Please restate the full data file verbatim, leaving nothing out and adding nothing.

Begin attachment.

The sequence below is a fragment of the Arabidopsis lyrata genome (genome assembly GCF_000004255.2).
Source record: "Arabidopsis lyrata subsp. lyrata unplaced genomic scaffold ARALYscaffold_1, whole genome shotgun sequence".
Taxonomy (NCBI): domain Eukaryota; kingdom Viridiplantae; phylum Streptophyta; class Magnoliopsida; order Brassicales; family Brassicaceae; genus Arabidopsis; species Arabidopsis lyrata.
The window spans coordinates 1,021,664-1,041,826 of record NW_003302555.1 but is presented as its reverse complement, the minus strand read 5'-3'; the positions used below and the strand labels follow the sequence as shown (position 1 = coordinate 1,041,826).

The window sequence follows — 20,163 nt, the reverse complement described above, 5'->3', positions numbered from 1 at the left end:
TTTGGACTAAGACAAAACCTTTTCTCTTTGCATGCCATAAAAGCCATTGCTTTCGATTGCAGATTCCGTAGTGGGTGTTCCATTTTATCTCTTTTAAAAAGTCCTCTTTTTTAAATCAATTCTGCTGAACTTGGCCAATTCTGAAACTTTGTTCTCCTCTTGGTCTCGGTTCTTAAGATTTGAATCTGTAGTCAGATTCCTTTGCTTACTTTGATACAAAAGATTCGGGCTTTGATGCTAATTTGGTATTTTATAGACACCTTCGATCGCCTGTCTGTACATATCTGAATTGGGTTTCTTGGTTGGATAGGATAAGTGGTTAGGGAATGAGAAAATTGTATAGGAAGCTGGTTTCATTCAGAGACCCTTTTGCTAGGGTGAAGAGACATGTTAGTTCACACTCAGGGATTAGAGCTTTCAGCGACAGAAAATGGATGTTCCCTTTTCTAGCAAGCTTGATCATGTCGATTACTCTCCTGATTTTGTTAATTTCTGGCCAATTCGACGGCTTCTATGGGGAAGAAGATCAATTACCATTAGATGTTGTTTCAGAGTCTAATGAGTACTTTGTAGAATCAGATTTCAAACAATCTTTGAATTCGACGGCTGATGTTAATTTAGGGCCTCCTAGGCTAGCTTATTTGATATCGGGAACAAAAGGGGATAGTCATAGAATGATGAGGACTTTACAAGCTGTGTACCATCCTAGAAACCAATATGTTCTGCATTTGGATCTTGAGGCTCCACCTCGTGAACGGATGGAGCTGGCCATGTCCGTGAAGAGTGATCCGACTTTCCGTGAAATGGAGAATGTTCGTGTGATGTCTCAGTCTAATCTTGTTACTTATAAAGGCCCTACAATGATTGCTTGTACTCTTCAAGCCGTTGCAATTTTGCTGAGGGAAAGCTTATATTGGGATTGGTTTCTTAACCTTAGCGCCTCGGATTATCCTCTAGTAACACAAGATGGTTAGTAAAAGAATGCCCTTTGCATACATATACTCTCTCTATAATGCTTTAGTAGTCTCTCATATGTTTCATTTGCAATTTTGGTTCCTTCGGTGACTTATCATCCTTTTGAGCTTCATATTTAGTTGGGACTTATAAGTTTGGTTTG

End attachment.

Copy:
The sequence below is a fragment of the Arabidopsis lyrata genome (genome assembly GCF_000004255.2).
Source record: "Arabidopsis lyrata subsp. lyrata unplaced genomic scaffold ARALYscaffold_1, whole genome shotgun sequence".
Taxonomy (NCBI): domain Eukaryota; kingdom Viridiplantae; phylum Streptophyta; class Magnoliopsida; order Brassicales; family Brassicaceae; genus Arabidopsis; species Arabidopsis lyrata.
The window spans coordinates 1,021,664-1,041,826 of record NW_003302555.1 but is presented as its reverse complement, the minus strand read 5'-3'; the positions used below and the strand labels follow the sequence as shown (position 1 = coordinate 1,041,826).

The window sequence follows — 20,163 nt, the reverse complement described above, 5'->3', positions numbered from 1 at the left end:
TTTGGACTAAGACAAAACCTTTTCTCTTTGCATGCCATAAAAGCCATTGCTTTCGATTGCAGATTCCGTAGTGGGTGTTCCATTTTATCTCTTTTAAAAAGTCCTCTTTTTTAAATCAATTCTGCTGAACTTGGCCAATTCTGAAACTTTGTTCTCCTCTTGGTCTCGGTTCTTAAGATTTGAATCTGTAGTCAGATTCCTTTGCTTACTTTGATACAAAAGATTCGGGCTTTGATGCTAATTTGGTATTTTATAGACACCTTCGATCGCCTGTCTGTACATATCTGAATTGGGTTTCTTGGTTGGATAGGATAAGTGGTTAGGGAATGAGAAAATTGTATAGGAAGCTGGTTTCATTCAGAGACCCTTTTGCTAGGGTGAAGAGACATGTTAGTTCACACTCAGGGATTAGAGCTTTCAGCGACAGAAAATGGATGTTCCCTTTTCTAGCAAGCTTGATCATGTCGATTACTCTCCTGATTTTGTTAATTTCTGGCCAATTCGACGGCTTCTATGGGGAAGAAGATCAATTACCATTAGATGTTGTTTCAGAGTCTAATGAGTACTTTGTAGAATCAGATTTCAAACAATCTTTGAATTCGACGGCTGATGTTAATTTAGGGCCTCCTAGGCTAGCTTATTTGATATCGGGAACAAAAGGGGATAGTCATAGAATGATGAGGACTTTACAAGCTGTGTACCATCCTAGAAACCAATATGTTCTGCATTTGGATCTTGAGGCTCCACCTCGTGAACGGATGGAGCTGGCCATGTCCGTGAAGAGTGATCCGACTTTCCGTGAAATGGAGAATGTTCGTGTGATGTCTCAGTCTAATCTTGTTACTTATAAAGGCCCTACAATGATTGCTTGTACTCTTCAAGCCGTTGCAATTTTGCTGAGGGAAAGCTTATATTGGGATTGGTTTCTTAACCTTAGCGCCTCGGATTATCCTCTAGTAACACAAGATGGTTAGTAAAAGAATGCCCTTTGCATACATATACTCTCTCTATAATGCTTTAGTAGTCTCTCATATGTTTCATTTGCAATTTTGGTTCCTTCGGTGACTTATCATCCTTTTGAGCTTCATATTTAGTTGGGACTTATAAGTTTGGTTTG